Shade is murdered by Gradus on July 21, 1959. July 21 is Ada’s birthday. The three main characters in Pale Fire, Shade, Kinbote and Gradus seem to represent three different aspects of Botkin’s personality. An American scholar of Russian descent, Professor Vsevolod Botkin went mad and became Shade, Kinbote and Gradus after the tragic death of his daughter Nadezhda (Hazel Shade of Kinbote’s commentary). There is a hope that, when Kinbote completes his work on Shade’s poem and commits suicide (on Oct. 19, 1959, the anniversary of Pushkin’s Lyceum), Botkin, like Count Vorontsov (a target of Pushkin’s epigrams, “half-milord, half-merchant, etc.”) will be full again. In Pushkin’s “Mozart and Salieri” Mozart uses the phrase nikto b (none would), Botkin in reverse.

 

A leitmotif in Shade’s poem are the opening lines of Goethe’s Erlkönig (1782): Wer reitet so spät durch Nacht und Wind? / Es ist der Vater mit seinem Kind (Who rides so late through night and wind? / It is the father with his child). Goethe is the author of Faust (1808-32). In his translation (1932) of Faust’s Zueignung (Dedication) into Russian VN mentions labirint zhiznennogo sna (the labyrinth of life’s dream):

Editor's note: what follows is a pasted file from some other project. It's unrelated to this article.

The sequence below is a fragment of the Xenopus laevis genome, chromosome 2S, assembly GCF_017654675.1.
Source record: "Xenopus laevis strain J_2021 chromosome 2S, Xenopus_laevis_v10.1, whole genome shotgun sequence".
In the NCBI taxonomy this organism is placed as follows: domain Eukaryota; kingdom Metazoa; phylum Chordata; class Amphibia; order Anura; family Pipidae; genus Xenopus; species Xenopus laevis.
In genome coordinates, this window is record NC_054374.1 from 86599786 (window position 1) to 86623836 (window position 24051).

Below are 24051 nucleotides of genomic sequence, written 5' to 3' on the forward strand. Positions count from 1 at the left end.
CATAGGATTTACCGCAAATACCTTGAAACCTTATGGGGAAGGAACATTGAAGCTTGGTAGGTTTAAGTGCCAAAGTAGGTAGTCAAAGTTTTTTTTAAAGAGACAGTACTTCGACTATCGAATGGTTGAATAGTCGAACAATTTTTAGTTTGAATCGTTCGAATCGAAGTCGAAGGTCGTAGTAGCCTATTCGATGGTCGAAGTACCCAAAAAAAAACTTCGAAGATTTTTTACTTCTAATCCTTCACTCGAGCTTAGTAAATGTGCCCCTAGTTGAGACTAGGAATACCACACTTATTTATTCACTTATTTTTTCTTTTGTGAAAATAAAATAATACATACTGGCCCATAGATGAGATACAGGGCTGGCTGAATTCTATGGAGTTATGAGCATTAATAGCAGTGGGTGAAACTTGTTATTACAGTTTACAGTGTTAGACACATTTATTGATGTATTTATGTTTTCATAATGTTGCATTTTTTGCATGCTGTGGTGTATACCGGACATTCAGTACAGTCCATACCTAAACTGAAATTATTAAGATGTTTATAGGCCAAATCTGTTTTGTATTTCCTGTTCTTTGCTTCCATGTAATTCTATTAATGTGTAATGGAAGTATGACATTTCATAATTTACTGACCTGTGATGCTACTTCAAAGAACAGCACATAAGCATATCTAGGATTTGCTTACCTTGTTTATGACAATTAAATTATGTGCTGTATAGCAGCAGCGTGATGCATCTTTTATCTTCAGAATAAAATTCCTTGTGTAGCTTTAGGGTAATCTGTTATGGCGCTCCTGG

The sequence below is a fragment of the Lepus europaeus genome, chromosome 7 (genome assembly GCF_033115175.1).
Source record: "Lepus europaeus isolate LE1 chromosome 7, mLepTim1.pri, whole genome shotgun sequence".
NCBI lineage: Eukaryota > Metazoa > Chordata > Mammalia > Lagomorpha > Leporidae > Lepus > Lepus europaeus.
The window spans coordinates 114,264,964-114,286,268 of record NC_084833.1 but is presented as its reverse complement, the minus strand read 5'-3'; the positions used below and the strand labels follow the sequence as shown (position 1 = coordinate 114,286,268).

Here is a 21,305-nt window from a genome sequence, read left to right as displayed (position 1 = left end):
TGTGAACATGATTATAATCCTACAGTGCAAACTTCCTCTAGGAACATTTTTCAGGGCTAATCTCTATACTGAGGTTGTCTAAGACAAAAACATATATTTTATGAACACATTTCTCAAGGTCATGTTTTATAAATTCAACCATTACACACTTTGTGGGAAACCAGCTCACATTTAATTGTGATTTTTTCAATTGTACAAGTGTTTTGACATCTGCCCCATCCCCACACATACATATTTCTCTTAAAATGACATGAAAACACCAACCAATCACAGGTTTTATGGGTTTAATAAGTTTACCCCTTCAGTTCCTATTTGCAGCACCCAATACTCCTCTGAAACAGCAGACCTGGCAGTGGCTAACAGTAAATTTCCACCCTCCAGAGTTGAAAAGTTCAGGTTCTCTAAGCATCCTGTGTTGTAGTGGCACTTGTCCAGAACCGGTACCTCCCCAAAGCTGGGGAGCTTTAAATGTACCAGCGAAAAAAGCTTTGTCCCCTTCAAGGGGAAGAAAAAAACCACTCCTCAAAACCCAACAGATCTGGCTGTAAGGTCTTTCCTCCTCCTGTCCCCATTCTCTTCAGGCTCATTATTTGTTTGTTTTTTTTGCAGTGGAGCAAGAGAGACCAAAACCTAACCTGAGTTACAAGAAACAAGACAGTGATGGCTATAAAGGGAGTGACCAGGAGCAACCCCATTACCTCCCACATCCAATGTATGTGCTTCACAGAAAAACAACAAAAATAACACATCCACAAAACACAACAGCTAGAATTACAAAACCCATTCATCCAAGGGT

Отрада в вас мне чудится былая,

а тень встаёт родная не одна,

встаёт любовь и дружба молодая,

как полузвук, преданье, старина,

и снова - боль, и жалуясь, блуждая

по лабиринту жизненного сна,

зову я милых, счастием жестоко

обмеренных, исчезнувших до срока.

 

You bring with you the sight of joyful days,
And many a loved shade rises to the eye:
And like some other half-forgotten phrase,
First Love returns, and Friendship too is nigh:
Pain is renewed, and sorrow: all the ways,
Life wanders in its labyrinthine flight,
Naming the good, those that Fate has robbed
Of lovely hours, those slipped from me and lost.

 

Ihr bringt mit euch die Bilder froher Tage,
Und manche liebe Schatten steigen auf;
Gleich einer alten halbverklungnen Sage
Kommt erste Lieb' und Freundschaft mit herauf;
Der Schmerz wird neu, es wiederholt die Klage
Des Lebens labyrinthisch irren Lauf,
Und nennt die Guten, die, um schöne Stunden
Vom Glück getäuscht, vor mir hinweggeschwunden.

 

Among the Russian translators of Goethe's Faust is Pasternak.